BUSINESS ADVISORY COUNCIL (ABAC) Established in 1995, the APEC Business Advisory Council (ABAC) is a private sector body that offers recommendations to APEC Leaders through their annual dialogue and advises APEC officials on business sector priorities and concerns. ABAC convenes four times per year.
It also sends representatives to the APEC Senior Officials’ Meeting, Annual Ministerial Meeting and Sectoral Ministerial Meetings. ABAC consists of three senior business leaders per APEC member economy.
Who hosts the annual APEC Leaders’ Meeting?
Every year one of the 21 APEC Member Economies hosts the APEC Meetings and serves as the APEC Chair. As host, the member economy is responsible for chairing the annual Economic Leaders’ Meeting, selected Ministerial Meetings, Senior Officials Meetings, and the APEC Business Advisory Council and the APEC Study Centers Consortium.
APEC features an annual cycle of leadership, with a member economy assuming the task of being the APEC Chair for one year. This cycle ends with the convening of the ministerial meeting and the Leaders’ Meeting (APEC Summit).
The APEC Chair has a critical role in influencing the direction of the development of APEC in terms of the content of cooperation and nature of process.16 Furthermore, the rotational character of the chairmanship ensures that the broad scope of the agenda will somehow reflect the varying interest of its member economies.
Where does APEC get funding to finance the various activities and meetings held?
The activities of APEC are centrally funded by annual contributions from APEC member economies presently totaling US$5 million. These contributions are used to fund a Secretariat in Singapore and various projects which support APEC’s economic and trade goals. Member economies also provide voluntary contributions to support projects that advance APEC’s trade and investment liberalization and facilitation goals and meet capacity-building needs, especially for APEC developing economies.
Aside from the meetings identified, how are APEC’s working level activities being carried out?
APEC’s working level activities and projects are guided by the APEC Senior Officials from the 21 APEC member economies. Such activities and projects are being carried out by four high level committees: (1) Committee on Trade and Investment; (2) Senior Officials’ Meeting Committee on Economic and Technical Cooperation; (3) Economic Committee; (4) Budget and Management Committee. The various sub-committees, experts’ group, working groups and task forces all support the activities and projects led by these high level committees.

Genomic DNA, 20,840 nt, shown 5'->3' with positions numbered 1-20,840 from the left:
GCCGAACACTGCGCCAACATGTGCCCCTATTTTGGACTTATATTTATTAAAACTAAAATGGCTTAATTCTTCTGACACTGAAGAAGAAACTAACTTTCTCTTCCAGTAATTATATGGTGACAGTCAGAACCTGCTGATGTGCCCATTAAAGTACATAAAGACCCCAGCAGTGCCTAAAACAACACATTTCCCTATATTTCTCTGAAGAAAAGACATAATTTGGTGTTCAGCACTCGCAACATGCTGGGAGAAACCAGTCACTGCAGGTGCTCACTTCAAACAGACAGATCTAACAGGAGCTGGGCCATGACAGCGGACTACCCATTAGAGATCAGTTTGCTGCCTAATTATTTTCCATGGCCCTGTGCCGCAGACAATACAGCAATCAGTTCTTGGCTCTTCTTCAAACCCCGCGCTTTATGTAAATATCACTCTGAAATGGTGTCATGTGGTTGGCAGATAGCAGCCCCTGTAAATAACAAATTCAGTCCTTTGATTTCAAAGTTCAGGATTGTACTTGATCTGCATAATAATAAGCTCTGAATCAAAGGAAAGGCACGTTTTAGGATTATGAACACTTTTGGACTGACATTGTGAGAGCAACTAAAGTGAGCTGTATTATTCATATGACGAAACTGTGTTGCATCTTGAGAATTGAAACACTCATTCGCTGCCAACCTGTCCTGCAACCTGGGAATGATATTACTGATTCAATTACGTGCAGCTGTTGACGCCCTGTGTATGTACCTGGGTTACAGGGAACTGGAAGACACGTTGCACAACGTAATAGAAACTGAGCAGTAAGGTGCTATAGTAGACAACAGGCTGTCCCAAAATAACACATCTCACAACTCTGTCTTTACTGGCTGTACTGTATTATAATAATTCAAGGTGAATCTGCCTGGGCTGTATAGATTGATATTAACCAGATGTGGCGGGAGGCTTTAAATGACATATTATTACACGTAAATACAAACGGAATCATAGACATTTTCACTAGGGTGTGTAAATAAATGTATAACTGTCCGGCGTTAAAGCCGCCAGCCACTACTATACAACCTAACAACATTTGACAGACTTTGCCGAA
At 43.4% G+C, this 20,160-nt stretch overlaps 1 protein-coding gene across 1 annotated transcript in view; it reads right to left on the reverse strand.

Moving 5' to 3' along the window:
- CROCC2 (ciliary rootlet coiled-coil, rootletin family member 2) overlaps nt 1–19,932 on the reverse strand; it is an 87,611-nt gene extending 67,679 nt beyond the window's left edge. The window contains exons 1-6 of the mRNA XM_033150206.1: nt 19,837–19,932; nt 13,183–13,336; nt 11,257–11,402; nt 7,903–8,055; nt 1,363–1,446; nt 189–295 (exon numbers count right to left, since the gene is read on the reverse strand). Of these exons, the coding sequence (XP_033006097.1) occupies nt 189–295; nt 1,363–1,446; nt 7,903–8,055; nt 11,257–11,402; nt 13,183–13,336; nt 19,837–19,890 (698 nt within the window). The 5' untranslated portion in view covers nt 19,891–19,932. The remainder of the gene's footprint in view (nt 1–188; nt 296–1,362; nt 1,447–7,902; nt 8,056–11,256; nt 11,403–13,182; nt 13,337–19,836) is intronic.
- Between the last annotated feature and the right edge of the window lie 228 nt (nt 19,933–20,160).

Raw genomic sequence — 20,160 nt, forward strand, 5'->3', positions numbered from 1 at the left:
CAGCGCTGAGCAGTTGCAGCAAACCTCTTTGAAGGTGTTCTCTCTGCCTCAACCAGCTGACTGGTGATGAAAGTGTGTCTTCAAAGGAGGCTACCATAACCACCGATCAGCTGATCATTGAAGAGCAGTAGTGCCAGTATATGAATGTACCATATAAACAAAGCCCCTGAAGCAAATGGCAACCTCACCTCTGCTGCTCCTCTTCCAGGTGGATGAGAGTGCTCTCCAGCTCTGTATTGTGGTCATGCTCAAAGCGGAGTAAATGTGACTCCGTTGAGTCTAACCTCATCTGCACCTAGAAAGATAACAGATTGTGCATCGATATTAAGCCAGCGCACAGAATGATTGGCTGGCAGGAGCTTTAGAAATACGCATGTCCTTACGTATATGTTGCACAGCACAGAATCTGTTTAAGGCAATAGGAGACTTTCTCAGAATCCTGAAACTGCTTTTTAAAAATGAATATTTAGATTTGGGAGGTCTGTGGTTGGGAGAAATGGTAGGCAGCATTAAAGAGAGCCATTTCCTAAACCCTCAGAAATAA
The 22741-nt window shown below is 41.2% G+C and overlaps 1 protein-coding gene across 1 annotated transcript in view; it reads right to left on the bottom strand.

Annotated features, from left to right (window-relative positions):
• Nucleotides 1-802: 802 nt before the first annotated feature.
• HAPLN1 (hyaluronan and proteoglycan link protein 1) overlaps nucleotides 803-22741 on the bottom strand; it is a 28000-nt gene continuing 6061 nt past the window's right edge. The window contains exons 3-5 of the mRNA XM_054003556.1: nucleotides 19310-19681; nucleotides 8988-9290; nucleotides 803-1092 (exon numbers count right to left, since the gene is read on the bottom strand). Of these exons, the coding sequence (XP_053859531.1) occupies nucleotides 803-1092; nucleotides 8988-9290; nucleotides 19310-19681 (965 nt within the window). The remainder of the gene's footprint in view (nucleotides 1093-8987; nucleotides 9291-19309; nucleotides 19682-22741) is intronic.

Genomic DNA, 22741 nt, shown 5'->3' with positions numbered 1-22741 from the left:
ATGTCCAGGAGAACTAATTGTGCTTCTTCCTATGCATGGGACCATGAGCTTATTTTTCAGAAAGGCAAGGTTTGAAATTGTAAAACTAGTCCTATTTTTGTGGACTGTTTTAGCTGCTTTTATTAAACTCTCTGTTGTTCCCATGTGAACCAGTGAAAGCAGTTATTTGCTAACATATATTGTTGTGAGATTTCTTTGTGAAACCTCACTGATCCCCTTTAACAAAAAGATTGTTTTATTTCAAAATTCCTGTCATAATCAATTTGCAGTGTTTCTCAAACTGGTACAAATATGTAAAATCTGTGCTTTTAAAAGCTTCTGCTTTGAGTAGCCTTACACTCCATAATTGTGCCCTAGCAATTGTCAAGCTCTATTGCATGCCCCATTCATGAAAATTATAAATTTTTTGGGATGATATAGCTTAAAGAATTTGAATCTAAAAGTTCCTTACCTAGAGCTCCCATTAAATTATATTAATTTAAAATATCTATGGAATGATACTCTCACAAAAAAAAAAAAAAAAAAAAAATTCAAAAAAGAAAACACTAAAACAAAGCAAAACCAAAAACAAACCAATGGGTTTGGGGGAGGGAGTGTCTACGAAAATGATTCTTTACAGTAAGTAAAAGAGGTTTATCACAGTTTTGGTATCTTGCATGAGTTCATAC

What is the role of the APEC Secretariat?
The APEC Secretariat operates as the core support mechanism for the APEC process. It is tasked with coordination, technical and advisory support including information management, communications and public outreach services. The APEC Secretariat performs a central project management role, assisting the APEC member economies in overseeing the various APEC-funded projects, and in administering the annual budget. The APEC Secretariat maintains a capacity to support research and analysis in collaboration with APEC Study Centres and PECC as required by APEC fora. The APEC Secretariat is headed by an Executive Director,Dr. Alan Bollard. The Executive Director is responsible to APEC Senior Officials through the SOM Chair and manages the Secretariat in line with priorities set by SOM on behalf of the Ministers. Appointment to the Executive Director position is on a three-year-fixed-term basis, and is open to professional candidates from any of the APEC member economies. The APEC Secretariat is housed at the University of Singapore.
Learn about the Philippines’ hosting of APEC 2015.
Prepared by the Foreign Service Institute in partnership with the Department of Foreign Affairs
Layout by Presidential Communications Development and Strategic Planning Office / APEC 2015 Strategic Communications Committee
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1 Ippei Yamazawa, Asia-Pacific Economic Cooperation (APEC): Challenges and Tasks for the Twenty-First Century (London: Routledge, 2000), 2-4.
3 Association of Southeast Asian Nations, “The ASEAN Declaration (Bangkok Declaration) Bangkok, 8 August 1967” http://www.asean.org/news/item/the-asean-declaration-bangkok-declaration (accessed January 10, 2014).
4 Pacific Islands Forum Secretariat, http://www.forumsec.org/pages.cfm/about-us/ (accessed January 10, 2014).
5 APEC Secretariat, APEC: Economic and Technical Cooperation, (October 2013)
6 Policy Support Unit of APEC Secretariat, APEC in Charts 2013. (October 2013)
8 APEC Policy Support Unit, APEC’s Bogor Goals Progress Report. (September 2012)
9 Policy Support Unit of APEC Secretariat, APEC in Charts 2013. (October 2013)
10 APEC’s Committee on Trade and Investment, CTI Annual Report to Ministers 2008. (December 2008)
11 APEC Policy Support Unit, APEC’s Achievements in Trade Facilitation 2007-2010: Final Assessment of the Second Trade Facilitation Action Plan (TFAP II). (January 2012)
12 APEC Secretariat, APEC: Economic and Technical Cooperation, (October 2013)
13 Soesastro, Hadi, “APEC’s Overall Goals and Objectives, Evolution and Current Status” in Feinberg, Richard (ed.) APEC as an institution: Multilateral Governance in the Asia-Pacific, (Singapore: Institute of Southeast Asian Studies, 2003)
14 Candelaria, Sedfrey, “The Legal Characterization of the Asia-Pacific Economic Cooperation and the Individual Action Plans in International Law” in Villacorta, Wilfredo (ed.) Coalition-Building and APEC, (Makati City: Philippine APEC Study Center Network (PASCN), 2001).
15 Feinberg, Richard and Ye Zhao, Assessing APEC’s Progress: Trade, Ecotech and Institutions, (Singapore: ISEAS, 2001)